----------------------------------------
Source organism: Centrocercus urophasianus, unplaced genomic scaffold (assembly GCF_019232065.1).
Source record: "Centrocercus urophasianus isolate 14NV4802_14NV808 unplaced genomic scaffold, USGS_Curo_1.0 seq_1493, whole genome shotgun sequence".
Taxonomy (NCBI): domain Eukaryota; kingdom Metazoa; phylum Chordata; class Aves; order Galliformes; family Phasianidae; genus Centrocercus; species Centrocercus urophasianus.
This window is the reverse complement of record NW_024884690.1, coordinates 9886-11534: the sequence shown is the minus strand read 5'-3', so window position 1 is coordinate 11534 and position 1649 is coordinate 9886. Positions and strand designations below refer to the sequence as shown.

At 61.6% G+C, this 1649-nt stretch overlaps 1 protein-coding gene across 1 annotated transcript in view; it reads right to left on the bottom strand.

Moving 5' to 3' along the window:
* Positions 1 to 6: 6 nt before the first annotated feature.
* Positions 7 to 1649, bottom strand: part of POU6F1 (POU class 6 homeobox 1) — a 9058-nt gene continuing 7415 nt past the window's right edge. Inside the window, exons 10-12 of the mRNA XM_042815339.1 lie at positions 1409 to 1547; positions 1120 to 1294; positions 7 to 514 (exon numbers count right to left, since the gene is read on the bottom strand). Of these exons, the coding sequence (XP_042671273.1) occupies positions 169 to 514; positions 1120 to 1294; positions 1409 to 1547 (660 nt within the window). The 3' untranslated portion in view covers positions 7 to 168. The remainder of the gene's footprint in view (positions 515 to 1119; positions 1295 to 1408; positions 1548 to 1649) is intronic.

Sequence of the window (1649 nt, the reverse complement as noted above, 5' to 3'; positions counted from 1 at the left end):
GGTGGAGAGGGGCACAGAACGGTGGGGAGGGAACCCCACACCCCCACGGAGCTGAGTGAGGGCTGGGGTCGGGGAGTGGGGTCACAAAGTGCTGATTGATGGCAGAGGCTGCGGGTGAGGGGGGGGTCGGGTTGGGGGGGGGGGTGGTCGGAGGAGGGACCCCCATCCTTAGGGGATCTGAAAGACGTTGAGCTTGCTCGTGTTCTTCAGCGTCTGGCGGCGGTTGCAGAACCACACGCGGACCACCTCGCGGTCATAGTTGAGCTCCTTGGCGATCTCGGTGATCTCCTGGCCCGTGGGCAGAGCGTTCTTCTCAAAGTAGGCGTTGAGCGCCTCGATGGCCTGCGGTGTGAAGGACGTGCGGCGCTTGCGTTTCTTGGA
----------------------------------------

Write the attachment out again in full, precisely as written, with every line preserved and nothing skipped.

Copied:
Source organism: Centrocercus urophasianus, unplaced genomic scaffold (assembly GCF_019232065.1).
Source record: "Centrocercus urophasianus isolate 14NV4802_14NV808 unplaced genomic scaffold, USGS_Curo_1.0 seq_1493, whole genome shotgun sequence".
Taxonomy (NCBI): domain Eukaryota; kingdom Metazoa; phylum Chordata; class Aves; order Galliformes; family Phasianidae; genus Centrocercus; species Centrocercus urophasianus.
This window is the reverse complement of record NW_024884690.1, coordinates 9886-11534: the sequence shown is the minus strand read 5'-3', so window position 1 is coordinate 11534 and position 1649 is coordinate 9886. Positions and strand designations below refer to the sequence as shown.

At 61.6% G+C, this 1649-nt stretch overlaps 1 protein-coding gene across 1 annotated transcript in view; it reads right to left on the bottom strand.

Moving 5' to 3' along the window:
* Positions 1 to 6: 6 nt before the first annotated feature.
* Positions 7 to 1649, bottom strand: part of POU6F1 (POU class 6 homeobox 1) — a 9058-nt gene continuing 7415 nt past the window's right edge. Inside the window, exons 10-12 of the mRNA XM_042815339.1 lie at positions 1409 to 1547; positions 1120 to 1294; positions 7 to 514 (exon numbers count right to left, since the gene is read on the bottom strand). Of these exons, the coding sequence (XP_042671273.1) occupies positions 169 to 514; positions 1120 to 1294; positions 1409 to 1547 (660 nt within the window). The 3' untranslated portion in view covers positions 7 to 168. The remainder of the gene's footprint in view (positions 515 to 1119; positions 1295 to 1408; positions 1548 to 1649) is intronic.

Sequence of the window (1649 nt, the reverse complement as noted above, 5' to 3'; positions counted from 1 at the left end):
GGTGGAGAGGGGCACAGAACGGTGGGGAGGGAACCCCACACCCCCACGGAGCTGAGTGAGGGCTGGGGTCGGGGAGTGGGGTCACAAAGTGCTGATTGATGGCAGAGGCTGCGGGTGAGGGGGGGGTCGGGTTGGGGGGGGGGGTGGTCGGAGGAGGGACCCCCATCCTTAGGGGATCTGAAAGACGTTGAGCTTGCTCGTGTTCTTCAGCGTCTGGCGGCGGTTGCAGAACCACACGCGGACCACCTCGCGGTCATAGTTGAGCTCCTTGGCGATCTCGGTGATCTCCTGGCCCGTGGGCAGAGCGTTCTTCTCAAAGTAGGCGTTGAGCGCCTCGATGGCCTGCGGTGTGAAGGACGTGCGGCGCTTGCGTTTCTTGGA